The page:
To measure the X27’s HDR performance, we placed an HD Fury Integral into the signal path to put the monitor into its HDR10 mode. Measurements were managed by a special HDR10 workflow in CalMAN 5.8 and taken by a C6 tri-stimulus colorimeter.
HDR Brightness & Contrast
The principal benefit of the X27’s full-array backlight is tremendous light output. Where most monitors peak at 400 nits or less, this achieved over 1,100 nits when we measured a 10 percent white window (which means a 10 percent section of the screen is white, while the rest is black). The monitor allows the 384-zone backlight to allot extra power to one area of the screen, enabling the super-bright highlights possible with HDR content.
Coupled with a stunningly low .0186-nit black level reading, the X27 achieved an amazing contrast ratio of over 60,000:1. It’s a tad lower than the number we recorded for the Asus, but no one will see that difference. If you’re wondering why the Dell has the same backlight but only hits 17,112.5:1, that comes down to firmware. Various manufacturers implement variable backlight, also known as zone-dimming, differently.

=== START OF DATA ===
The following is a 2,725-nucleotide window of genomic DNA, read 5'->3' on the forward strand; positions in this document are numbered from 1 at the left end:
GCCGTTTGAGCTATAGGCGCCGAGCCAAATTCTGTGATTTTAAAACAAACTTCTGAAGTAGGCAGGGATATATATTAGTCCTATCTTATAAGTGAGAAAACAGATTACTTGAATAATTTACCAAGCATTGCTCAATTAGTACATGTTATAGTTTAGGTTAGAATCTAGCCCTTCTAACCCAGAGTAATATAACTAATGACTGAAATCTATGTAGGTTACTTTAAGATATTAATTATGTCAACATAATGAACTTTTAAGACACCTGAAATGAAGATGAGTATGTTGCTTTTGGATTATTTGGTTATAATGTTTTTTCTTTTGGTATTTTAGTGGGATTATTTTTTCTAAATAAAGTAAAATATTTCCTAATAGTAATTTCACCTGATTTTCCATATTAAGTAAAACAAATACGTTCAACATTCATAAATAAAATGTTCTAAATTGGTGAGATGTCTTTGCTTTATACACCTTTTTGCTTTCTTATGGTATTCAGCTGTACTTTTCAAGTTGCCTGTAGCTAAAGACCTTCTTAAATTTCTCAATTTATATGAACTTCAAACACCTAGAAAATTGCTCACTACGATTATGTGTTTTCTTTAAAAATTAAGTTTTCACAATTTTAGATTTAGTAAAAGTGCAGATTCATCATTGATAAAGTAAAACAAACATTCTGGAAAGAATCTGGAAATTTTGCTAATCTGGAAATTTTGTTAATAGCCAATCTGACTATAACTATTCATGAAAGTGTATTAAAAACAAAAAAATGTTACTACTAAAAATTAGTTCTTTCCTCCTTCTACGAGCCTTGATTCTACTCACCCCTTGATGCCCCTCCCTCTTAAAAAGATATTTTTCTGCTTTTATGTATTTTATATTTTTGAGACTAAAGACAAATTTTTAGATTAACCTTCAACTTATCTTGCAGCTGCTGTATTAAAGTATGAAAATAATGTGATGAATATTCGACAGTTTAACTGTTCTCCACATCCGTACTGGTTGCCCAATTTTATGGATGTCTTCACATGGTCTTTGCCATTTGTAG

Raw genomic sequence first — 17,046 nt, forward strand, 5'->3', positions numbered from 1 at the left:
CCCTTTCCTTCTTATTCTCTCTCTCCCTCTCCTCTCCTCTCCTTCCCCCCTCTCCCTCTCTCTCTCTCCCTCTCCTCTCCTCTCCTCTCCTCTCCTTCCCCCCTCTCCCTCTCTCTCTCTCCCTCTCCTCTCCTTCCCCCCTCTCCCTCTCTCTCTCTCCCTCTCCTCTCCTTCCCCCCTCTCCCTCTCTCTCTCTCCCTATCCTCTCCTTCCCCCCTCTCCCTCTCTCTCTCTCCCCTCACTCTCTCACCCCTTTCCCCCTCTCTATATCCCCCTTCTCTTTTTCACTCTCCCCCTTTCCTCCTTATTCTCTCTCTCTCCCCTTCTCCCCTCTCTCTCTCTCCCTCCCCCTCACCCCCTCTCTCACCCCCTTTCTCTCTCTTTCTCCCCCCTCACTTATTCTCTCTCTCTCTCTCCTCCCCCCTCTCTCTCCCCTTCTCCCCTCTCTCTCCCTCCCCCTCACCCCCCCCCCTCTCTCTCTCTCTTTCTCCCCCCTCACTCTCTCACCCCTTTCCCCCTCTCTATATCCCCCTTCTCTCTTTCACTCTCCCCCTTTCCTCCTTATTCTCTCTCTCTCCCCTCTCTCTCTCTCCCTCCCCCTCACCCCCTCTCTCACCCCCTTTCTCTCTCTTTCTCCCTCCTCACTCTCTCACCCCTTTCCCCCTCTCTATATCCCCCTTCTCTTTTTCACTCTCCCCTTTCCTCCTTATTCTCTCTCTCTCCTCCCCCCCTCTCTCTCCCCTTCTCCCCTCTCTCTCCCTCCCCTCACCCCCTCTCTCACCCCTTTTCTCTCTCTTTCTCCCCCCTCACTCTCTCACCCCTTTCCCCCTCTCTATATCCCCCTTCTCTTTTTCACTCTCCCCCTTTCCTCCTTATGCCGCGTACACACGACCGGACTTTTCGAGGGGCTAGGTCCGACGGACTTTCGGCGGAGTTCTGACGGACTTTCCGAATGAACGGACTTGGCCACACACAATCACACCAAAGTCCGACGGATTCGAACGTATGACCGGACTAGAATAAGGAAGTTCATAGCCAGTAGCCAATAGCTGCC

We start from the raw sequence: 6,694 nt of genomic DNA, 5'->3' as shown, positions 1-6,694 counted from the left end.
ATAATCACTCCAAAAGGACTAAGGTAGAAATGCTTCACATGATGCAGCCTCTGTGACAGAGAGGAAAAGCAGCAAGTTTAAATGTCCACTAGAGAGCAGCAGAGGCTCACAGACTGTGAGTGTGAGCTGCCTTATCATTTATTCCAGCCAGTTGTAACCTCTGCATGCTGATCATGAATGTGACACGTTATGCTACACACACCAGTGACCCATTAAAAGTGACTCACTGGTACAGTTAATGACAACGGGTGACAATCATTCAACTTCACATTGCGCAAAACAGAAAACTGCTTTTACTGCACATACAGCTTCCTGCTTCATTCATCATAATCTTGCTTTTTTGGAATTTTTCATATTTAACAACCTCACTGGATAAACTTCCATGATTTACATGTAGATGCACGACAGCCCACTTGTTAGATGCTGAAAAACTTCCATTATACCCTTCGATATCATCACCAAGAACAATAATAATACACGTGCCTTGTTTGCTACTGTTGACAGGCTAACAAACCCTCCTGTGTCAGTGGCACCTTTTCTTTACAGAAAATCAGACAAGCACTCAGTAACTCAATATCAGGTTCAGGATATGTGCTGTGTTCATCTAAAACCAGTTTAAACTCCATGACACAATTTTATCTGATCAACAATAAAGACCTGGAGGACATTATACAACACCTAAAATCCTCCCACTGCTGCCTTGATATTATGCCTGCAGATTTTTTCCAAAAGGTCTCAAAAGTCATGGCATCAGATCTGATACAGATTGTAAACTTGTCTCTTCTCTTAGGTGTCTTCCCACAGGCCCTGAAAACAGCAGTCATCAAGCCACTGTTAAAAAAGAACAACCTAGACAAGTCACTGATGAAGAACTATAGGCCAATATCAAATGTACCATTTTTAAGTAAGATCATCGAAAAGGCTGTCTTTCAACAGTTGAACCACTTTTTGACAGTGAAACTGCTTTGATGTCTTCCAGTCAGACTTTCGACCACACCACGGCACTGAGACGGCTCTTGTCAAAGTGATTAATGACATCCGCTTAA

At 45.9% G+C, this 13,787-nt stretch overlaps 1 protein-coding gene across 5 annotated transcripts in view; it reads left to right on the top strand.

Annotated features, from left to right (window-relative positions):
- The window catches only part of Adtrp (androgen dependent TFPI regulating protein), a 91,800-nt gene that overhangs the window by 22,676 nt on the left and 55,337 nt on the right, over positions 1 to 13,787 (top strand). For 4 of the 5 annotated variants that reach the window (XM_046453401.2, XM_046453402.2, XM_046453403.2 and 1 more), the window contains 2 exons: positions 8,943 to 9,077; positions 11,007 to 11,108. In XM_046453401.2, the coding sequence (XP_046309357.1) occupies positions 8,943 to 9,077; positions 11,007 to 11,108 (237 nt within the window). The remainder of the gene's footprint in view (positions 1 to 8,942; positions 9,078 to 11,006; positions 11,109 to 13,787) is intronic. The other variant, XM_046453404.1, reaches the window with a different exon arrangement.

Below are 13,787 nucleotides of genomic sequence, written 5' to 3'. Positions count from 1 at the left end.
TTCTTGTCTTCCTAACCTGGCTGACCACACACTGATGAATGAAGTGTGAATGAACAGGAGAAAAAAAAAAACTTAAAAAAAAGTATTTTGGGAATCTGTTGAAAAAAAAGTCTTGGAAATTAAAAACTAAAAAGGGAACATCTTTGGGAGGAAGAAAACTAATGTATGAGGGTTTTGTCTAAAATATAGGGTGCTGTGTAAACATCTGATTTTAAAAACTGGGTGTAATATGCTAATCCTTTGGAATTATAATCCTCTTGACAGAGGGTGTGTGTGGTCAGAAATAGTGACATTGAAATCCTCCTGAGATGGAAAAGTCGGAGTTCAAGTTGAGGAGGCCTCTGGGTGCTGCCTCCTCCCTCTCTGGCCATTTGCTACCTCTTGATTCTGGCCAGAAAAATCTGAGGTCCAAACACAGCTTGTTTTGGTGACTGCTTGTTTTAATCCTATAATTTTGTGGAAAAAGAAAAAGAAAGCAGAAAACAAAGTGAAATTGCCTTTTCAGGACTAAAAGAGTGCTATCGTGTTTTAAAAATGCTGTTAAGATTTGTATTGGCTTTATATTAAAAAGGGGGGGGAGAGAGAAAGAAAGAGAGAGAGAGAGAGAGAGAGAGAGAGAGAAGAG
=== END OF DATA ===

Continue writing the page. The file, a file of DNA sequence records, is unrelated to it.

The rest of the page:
Grayscale, EOTF & Color
Contrast is great, but we need color and grayscale accuracy as well. The X27 did well in our test, but showed a bit of extra blue past the luminance clip point. We saw slightly better results from the Asus PG27U, but since the Acer’s errors occurred past 75 percent, you’ll rarely see them. Looking at the EOTF graph (lower right), the knee happens at 75 percent brightness, which means properly mastered content won’t show any details brighter than that. Functionally, that renders these errors largely meaningless. This is excellent performance.
The color gamut chart shows decent tracking of the DCI-P3 standard in HDR mode. All colors were a bit oversaturated, and red even managed to exceed the 100 percent target. Overall accuracy is good, and far better than many HDR monitors we’ve reviewed. In fact, only the Asus PG27U and Dell UP2817Q are even in the same league as the X27.
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